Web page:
Every couple of weeks, Doug and Brenda write seasonal articles informing boaters of new products, regulations, checklists of things to do for summerizing and winterizing, and covering topics like canvas, head, holding tank, cleaners, upholstery, teak, ropes and numerous other boating activities.
Here you will pick up tips and tricks to help make your boating easier and more enjoyable.
Summer has again come to an end and some boaters are preparing for haulout. For many who are continuing to enjoy fall boating, the weather isn’t as dependable, so trips to the boat aren’t as frequent.
Most marinas keep watch over your boat; but, in some harbours, there is no one to check your boat at all. With fewer fellow boaters around, the chances of problems going unnoticed, increases. To put your mind at ease, there is a simple solution.
When you ask boaters about their experiences on the water, be prepared for hours of entertainment.
Boaters love to share the good and the bad, punctuated with laughter and exaggeration. The answers to the question “Why did you get into boating?” are eagerly shared and most interesting.
An opportunity to be a good citizen and get a free boat ride for doing so, introduced one couple to boating and they are thrilled.
Thanks to Kathy and Colan for sharing their story.
We have all watched internet videos of two objects approaching each other in slow motion ahead of the anticipated collision.
This past weekend, Brenda and I were aboard Windy the other side of the harbour and witnessed a large boat back out of his slip right in the path of an approaching boat in the fairway.
Everything was right for one to smash into the other.
Tom and Wilma, who had dreamed of boating for years, were finally able to buy their first boat. They took delivery and excitedly prepared to be boaters and enjoy life on the water.
Having observed boaters and learned from the internet forums, Tom wrote his own instructions and was confident he could handle and dock a boat. How difficult could it be? After all, he had watched boats coming and going from the local marina and he could drive his SUV.
Their first outing was perfect. Their dream had come true. But, that was about to change.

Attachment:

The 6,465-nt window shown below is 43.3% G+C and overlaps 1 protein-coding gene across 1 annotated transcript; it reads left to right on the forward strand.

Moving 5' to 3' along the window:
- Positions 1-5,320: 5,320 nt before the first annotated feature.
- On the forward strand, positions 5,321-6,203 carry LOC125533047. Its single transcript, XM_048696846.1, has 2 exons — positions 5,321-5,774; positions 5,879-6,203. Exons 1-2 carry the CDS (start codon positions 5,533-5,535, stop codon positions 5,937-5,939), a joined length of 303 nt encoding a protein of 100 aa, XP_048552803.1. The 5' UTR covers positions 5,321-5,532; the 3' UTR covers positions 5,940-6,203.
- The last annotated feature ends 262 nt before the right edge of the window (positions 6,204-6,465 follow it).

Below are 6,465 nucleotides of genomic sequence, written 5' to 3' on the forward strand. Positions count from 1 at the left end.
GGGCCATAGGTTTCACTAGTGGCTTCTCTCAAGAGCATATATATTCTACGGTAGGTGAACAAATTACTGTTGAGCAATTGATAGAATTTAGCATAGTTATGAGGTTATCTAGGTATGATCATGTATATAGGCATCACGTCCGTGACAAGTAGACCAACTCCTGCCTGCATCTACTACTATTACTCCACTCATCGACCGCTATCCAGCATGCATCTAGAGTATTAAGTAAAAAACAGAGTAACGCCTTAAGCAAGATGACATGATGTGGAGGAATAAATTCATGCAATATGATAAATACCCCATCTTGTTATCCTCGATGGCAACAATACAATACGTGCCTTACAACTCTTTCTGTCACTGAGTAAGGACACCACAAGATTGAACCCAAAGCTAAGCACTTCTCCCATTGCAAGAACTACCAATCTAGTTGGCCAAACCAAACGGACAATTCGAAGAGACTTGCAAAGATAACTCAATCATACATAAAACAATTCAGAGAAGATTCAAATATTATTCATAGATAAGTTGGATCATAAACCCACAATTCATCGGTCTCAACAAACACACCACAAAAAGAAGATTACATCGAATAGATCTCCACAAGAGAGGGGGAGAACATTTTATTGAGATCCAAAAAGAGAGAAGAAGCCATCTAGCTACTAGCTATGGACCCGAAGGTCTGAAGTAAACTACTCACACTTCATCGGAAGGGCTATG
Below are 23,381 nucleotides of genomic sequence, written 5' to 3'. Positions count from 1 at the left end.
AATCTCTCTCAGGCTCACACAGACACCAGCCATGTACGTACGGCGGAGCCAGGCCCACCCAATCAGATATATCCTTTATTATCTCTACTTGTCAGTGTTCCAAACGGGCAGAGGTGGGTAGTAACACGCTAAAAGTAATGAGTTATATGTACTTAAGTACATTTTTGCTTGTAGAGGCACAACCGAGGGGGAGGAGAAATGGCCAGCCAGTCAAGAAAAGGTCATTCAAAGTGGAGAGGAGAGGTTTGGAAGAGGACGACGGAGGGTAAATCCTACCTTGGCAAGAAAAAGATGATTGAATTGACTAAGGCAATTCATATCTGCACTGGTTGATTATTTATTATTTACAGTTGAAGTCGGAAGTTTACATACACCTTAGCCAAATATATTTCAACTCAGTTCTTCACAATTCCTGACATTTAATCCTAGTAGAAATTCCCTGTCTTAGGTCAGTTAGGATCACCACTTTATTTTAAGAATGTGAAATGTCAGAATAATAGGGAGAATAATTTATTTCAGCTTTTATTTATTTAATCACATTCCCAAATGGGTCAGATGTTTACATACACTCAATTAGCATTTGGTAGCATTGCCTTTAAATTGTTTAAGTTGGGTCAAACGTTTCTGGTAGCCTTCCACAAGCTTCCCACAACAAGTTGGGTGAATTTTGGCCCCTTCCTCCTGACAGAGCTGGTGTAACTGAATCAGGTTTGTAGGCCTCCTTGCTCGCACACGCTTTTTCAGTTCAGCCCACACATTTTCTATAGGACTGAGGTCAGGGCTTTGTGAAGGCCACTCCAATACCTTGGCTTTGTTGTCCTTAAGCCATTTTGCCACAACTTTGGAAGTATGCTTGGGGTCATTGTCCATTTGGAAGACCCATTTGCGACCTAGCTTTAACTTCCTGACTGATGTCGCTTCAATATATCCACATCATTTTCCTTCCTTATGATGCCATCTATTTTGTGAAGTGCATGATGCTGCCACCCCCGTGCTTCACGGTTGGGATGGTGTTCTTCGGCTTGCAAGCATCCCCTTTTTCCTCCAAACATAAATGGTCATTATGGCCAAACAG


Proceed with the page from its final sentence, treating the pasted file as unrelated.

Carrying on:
During the docking process, the Captain should be focused on docking the boat, knowing that his First Mate is prepared and ready so they can carrry out their docking plan as a team.
Then, docking the boat is accomplished without any complications or difficulty.
Sometimes; however, we see family members, or guests aboard, do what they should not do.
This can lead to an aborted docking attempt or even worse, an injury.
Many boaters in Ontario have heard of or may be staying at a marina that has the designation "Clean Marine".
You may have heard recently about the Blue Flag Program.
But, there is something you Should Not Do at a "Clean Marine" or a "Blue Flag" Marina.
Does "jackknifing, pulling forward, backing, jackknifing, pulling forward, backing up, jackknifing again, cursing furiously, pulling forward, backing up, jackknifing, being furiously cursed at" sound familiar on your launch ramp while trying to launch your boat?
If so, Ford may have found the answer to eliminate all the frustration and embarrassment at the ramp.
The following Houston Chronicle article written by Shannon Tomkins talks about best practices at the Launch Ramp and Ford’s Solution to perfect, easy launches.
Boating in the summer is one thing, but boating in the early spring is another—particularly after this past winter with the Great Lakes totally frozen over. The early spring water is just above freezing with ice still floating is some areas. Hypothermia is a real possibility and you should avoid it at all costs. The water temperature is only 5° to 7° Celsius or 40° to 43° Fahrenheit—that is non-survival cold!
Thanks Rick for sending this picture of you holding a chunck of ice on Lake Huron on May 18 2015.
On your first cruise of the season, you are still sorting out procedures, lines etc. You’re still rusty and un-rehearsed.
Consider these three Cold Water Tips to help you stay out of the unforgiving icy water lurking invisibly around your boat, like a hungry shark just below the surface.
Ah, long weekends.
There are only four during the summer so each one is cherished but this one coming up carries special significance for boaters and cottagers. (There are few things we cherish more than our long weekends. One such long weekend carries special significance for boaters and cottagers.)
It’s the Victoria Day long weekend in Canada, followed next weekend by Memorial Day weekend in the US which is considered by most as the unofficial start of summer! It’s the weekend where the “Honey Do” List takes a back seat to opening up the cottage, launching the boat and hauling out the water toys.
Historically, though, these weekends generate
Over the decades, power boats have undergone many changes and improvements; so much so, that they don’t resemble the old 1930’s and 40’s boats with single inboards, large rudders and huge keels.
Outboards and Sterndrives were invented, requiring totally different handling and docking skills presenting boaters with different handling and docking challenges.
Then, just recently along came the joy stick as a docking solution, allowing boaters to dock a boat like playing a computer game. Sounds like the answer to simplify docking doesn’t it? Well,